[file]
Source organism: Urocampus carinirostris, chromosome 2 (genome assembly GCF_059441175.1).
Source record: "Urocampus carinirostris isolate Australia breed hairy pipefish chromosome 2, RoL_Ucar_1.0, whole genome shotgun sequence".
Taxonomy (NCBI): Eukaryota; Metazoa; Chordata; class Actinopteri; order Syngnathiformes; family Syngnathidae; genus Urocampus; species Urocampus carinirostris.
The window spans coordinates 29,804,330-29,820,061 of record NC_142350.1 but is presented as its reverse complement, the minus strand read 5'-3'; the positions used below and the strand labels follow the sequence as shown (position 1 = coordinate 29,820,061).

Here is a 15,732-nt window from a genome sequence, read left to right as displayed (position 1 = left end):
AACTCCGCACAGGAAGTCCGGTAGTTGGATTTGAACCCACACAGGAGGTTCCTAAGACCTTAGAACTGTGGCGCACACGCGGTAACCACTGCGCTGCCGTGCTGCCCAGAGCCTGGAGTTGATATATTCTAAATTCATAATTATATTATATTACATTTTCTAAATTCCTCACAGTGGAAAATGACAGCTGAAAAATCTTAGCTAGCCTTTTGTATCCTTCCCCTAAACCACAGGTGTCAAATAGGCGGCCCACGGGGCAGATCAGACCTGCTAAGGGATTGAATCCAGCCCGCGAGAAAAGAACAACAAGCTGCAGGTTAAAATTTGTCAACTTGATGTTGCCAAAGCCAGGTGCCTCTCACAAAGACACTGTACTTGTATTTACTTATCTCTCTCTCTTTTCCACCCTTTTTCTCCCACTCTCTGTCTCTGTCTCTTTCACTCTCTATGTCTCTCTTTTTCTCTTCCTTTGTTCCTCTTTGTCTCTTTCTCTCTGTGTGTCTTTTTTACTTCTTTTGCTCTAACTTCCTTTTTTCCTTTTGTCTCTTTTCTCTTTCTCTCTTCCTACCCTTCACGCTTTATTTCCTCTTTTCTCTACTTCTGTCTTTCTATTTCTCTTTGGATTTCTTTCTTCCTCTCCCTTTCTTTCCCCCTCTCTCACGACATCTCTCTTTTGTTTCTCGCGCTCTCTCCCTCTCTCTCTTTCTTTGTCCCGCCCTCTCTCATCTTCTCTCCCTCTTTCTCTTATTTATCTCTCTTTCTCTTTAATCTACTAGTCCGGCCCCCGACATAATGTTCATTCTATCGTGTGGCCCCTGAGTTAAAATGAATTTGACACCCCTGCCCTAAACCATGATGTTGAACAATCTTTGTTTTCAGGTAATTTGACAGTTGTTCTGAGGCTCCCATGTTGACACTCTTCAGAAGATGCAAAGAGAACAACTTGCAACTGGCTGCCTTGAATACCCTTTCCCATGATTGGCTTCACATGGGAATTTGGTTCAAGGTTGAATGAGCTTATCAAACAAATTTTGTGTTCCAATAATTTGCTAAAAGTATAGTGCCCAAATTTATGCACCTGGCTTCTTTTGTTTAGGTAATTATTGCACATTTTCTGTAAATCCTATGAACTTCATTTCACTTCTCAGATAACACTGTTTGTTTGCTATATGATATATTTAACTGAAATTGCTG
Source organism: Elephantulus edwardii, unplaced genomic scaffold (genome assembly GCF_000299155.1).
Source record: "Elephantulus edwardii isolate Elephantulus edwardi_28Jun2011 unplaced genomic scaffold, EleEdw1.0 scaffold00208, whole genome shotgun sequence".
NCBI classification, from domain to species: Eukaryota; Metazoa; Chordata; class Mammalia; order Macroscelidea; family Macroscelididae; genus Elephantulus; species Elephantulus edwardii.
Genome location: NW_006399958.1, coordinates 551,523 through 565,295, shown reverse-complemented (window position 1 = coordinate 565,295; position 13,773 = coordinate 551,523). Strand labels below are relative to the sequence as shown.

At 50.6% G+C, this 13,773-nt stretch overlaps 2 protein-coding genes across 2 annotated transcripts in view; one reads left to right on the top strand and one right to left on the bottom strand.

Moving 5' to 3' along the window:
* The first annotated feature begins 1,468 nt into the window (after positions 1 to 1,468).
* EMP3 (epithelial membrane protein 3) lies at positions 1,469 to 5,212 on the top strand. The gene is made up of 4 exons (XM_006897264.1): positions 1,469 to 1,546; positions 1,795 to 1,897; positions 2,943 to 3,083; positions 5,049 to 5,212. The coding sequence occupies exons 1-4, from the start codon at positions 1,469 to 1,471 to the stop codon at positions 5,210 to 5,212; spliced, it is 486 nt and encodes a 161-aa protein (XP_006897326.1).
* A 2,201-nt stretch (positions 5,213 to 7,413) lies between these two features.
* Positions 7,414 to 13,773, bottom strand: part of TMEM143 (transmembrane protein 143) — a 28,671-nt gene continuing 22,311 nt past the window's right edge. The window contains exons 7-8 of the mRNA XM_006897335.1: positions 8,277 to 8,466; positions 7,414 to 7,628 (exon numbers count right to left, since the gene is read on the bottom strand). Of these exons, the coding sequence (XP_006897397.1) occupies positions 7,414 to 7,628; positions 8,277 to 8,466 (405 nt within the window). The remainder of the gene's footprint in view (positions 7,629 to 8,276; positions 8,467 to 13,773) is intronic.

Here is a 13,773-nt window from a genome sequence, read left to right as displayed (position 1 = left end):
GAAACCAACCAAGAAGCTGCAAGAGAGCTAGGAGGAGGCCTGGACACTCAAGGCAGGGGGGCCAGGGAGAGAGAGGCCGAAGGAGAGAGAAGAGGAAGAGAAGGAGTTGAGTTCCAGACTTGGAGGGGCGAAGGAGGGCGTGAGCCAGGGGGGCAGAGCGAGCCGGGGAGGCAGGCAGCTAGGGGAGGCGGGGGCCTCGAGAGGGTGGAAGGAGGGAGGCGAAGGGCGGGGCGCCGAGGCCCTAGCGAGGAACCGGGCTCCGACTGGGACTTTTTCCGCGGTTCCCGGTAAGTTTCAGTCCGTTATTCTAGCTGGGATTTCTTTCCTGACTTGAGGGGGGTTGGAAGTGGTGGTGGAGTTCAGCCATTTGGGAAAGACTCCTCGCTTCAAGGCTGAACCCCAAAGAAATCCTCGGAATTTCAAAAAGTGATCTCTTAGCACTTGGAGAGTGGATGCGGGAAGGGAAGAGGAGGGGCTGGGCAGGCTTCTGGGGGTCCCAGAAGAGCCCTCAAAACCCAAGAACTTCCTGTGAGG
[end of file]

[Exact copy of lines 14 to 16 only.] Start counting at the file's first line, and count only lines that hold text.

* EMP3 (epithelial membrane protein 3) lies at positions 1,469 to 5,212 on the top strand. The gene is made up of 4 exons (XM_006897264.1): positions 1,469 to 1,546; positions 1,795 to 1,897; positions 2,943 to 3,083; positions 5,049 to 5,212. The coding sequence occupies exons 1-4, from the start codon at positions 1,469 to 1,471 to the stop codon at positions 5,210 to 5,212; spliced, it is 486 nt and encodes a 161-aa protein (XP_006897326.1).
* A 2,201-nt stretch (positions 5,213 to 7,413) lies between these two features.
* Positions 7,414 to 13,773, bottom strand: part of TMEM143 (transmembrane protein 143) — a 28,671-nt gene continuing 22,311 nt past the window's right edge. The window contains exons 7-8 of the mRNA XM_006897335.1: positions 8,277 to 8,466; positions 7,414 to 7,628 (exon numbers count right to left, since the gene is read on the bottom strand). Of these exons, the coding sequence (XP_006897397.1) occupies positions 7,414 to 7,628; positions 8,277 to 8,466 (405 nt within the window). The remainder of the gene's footprint in view (positions 7,629 to 8,276; positions 8,467 to 13,773) is intronic.